The current analysis shows that women with greatest risk for breast cancer were those with no lobular involution and mammographically dense breasts (incidence rate = 507 per 100000 person-years, 95% CI = 279 to 736) compared with women with complete involution and mammographically nondense breasts (incidence rate = 247 per 100000 person-years, 95% CI = 86 to 408). Lack of lobular involution suggests an epithelial-rich environment (4). On the other hand, mammographically dense tissue, as noted earlier, has been thought to represent both epithelial and stromal components (29,30). It could be hypothesized that the stromal-rich environment in mammographically dense breasts results in a preponderance of growth factors that may stimulate the epithelium in a non-involuted breast, setting the stage for malignant transformation (31). In fact, several studies have shown correlation between tissue-based or circulating growth factors and MBD (32–34). Further tissue-based studies with inclusion of stromal markers are needed to clarify the risk mechanisms.
Our study findings have the potential to translate to improvements in breast cancer risk prediction. Knowledge of a woman’s breast cancer risk is an important component of her decision making regarding appropriate screening and use of risk reduction strategies such as chemoprevention (tamoxifen or raloxifene). The urgent need to accurately identify women at elevated risk of breast cancer has been emphasized in multiple reports (35,36). Currently, the commonly used breast cancer risk prediction tool, the Gail model, has been shown to provide useful risk stratification when applied at the population level (37). However, in a study applying the Gail model to estimate risk for women with atypical hyperplasia, a high-risk subgroup among women with BBD, the concordance between predicted and observed outcomes was low (concordance statistic = 0.50, 95% CI = 0.44 to 0.55) (38). In order to accurately classify women into high-risk or low-risk groups, predictive risk markers must be identified and incorporated into risk models. Recent efforts to incorporate MBD into risk prediction models have shown slight improvement in discriminatory accuracy (5,39,40). Our findings that lobular involution, a tissue-based marker, and MBD, a radiological marker, are independent risk factors for breast cancer, and that the combination of these factors can stratify risk, supports the potential for incorporation of both these markers in future breast cancer risk prediction models.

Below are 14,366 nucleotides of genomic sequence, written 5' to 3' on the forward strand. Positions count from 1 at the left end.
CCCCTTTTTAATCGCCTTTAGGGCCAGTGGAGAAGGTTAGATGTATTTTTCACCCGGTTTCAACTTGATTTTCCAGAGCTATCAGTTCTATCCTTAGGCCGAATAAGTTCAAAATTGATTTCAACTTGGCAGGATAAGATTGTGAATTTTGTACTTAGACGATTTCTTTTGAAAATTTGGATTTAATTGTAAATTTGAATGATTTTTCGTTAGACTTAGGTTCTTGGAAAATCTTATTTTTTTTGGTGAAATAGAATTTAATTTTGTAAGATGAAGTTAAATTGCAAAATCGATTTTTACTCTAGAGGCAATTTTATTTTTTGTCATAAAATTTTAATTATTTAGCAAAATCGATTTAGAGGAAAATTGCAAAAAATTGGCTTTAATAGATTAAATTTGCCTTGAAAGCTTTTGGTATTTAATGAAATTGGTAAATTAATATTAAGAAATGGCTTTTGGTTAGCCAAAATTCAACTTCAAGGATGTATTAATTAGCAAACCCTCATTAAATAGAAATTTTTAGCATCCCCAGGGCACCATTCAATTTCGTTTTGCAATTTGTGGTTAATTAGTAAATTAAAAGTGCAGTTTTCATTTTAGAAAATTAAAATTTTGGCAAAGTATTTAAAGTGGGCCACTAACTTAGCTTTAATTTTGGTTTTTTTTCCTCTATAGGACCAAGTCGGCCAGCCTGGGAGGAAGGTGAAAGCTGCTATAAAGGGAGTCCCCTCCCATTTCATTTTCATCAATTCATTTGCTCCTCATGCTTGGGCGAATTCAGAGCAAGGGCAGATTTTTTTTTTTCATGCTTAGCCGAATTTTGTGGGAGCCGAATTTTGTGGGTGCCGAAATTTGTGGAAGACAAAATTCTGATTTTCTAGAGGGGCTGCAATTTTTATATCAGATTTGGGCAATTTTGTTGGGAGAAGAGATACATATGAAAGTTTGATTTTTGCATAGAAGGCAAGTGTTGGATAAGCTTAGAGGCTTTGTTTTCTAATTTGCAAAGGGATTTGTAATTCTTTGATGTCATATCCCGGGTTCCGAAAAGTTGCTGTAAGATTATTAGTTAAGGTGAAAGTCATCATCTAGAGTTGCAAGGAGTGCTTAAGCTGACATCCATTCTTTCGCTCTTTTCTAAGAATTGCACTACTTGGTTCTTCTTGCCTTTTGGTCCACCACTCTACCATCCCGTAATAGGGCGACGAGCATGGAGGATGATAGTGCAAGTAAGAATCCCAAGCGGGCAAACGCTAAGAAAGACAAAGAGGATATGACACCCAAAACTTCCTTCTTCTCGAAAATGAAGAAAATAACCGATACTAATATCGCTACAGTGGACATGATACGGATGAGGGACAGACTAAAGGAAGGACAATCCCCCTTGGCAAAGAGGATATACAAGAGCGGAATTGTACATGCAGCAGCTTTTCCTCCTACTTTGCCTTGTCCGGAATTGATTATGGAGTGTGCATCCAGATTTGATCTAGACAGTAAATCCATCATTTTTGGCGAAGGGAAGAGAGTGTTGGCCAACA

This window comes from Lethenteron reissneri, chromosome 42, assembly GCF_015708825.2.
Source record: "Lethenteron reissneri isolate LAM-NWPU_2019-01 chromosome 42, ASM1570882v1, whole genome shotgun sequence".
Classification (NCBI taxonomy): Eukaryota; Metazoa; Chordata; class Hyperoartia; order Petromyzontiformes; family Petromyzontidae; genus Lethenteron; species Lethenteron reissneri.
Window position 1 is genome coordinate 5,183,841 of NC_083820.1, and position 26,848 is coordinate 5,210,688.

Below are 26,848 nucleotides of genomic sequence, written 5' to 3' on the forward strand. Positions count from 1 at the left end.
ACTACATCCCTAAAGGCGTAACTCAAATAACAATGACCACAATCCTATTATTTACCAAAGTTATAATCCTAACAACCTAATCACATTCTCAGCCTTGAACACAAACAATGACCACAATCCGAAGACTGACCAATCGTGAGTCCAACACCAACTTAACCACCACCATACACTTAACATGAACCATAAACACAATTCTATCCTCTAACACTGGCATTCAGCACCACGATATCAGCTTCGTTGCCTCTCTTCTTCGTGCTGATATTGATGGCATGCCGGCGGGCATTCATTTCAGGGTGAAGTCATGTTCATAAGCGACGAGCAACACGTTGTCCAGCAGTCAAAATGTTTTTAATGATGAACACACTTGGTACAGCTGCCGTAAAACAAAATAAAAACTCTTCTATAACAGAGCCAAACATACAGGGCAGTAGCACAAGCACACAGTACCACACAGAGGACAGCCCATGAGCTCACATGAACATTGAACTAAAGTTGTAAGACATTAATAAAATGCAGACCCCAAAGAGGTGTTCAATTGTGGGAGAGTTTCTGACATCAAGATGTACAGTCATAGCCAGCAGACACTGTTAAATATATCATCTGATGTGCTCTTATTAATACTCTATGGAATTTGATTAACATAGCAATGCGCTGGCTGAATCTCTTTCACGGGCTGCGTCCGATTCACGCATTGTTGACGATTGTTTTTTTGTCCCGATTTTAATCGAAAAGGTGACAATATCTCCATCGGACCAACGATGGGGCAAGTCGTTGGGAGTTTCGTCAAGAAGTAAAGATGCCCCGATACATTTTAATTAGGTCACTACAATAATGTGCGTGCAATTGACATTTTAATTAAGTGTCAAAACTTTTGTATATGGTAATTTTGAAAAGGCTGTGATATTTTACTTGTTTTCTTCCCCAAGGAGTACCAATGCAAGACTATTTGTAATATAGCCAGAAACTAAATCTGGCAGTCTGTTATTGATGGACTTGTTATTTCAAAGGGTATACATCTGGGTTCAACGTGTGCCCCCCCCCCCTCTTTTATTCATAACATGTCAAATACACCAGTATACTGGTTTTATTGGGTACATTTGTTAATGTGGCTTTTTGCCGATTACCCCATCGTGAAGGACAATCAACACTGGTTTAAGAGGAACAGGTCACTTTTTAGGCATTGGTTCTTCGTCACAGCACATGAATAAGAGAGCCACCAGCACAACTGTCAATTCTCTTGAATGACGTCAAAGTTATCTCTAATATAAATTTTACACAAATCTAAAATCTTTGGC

The strength of this study is that it was conducted in a large, well-characterized cohort of women with BBD, with information on both lobular involution and MBD, and long-term follow-up for breast cancer events. However, we acknowledge that our study has a few limitations. Both the parenchymal pattern measure of MBD and three-category measure of lobular involution were subjective measures. However, the parenchymal pattern measure has been used in multiple prior studies and shown to be associated with breast cancer risk (15,19–21,28). Moreover, we are currently studying ways to quantify lobular involution (41), which will likely strengthen any associations seen with risk. Although the study population was predominantly white, it was representative of the upper Midwest population of the United States, and we acknowledge the need for continued research in diverse populations.
In conclusion, we report that lobular involution and MBD are both risk factors for breast cancer, and that each provides unique information about breast cancer risk. These findings emphasize the potential for inclusion of these factors in future breast cancer risk prediction models.
National Center for Research Resources (1 KL2 RR024151 to K.G.); National Cancer Institute (NCI RO1 CA 132879 to L.C.H., and V.S.P.); Mayo Clinic Breast Cancer- Specialized Program of Research Excellence (SPORE CA 116201 to C.M.V., V.S.P., D.W.V., C.R., and L.C.H.); Martha and Bruce Atwater (to L.C.H.).
We are grateful to Teresa Allers, Mary Campion, Joanne Johnson and Melanie Kasner for data collection; to Ann Harris and the Survey Research Center for patient follow-up; and Vicki Shea for help in preparing the manuscript. The study sponsors had no role in the design of the study, analysis or interpretation of the results, writing of the article, and decision to submit the article for publication.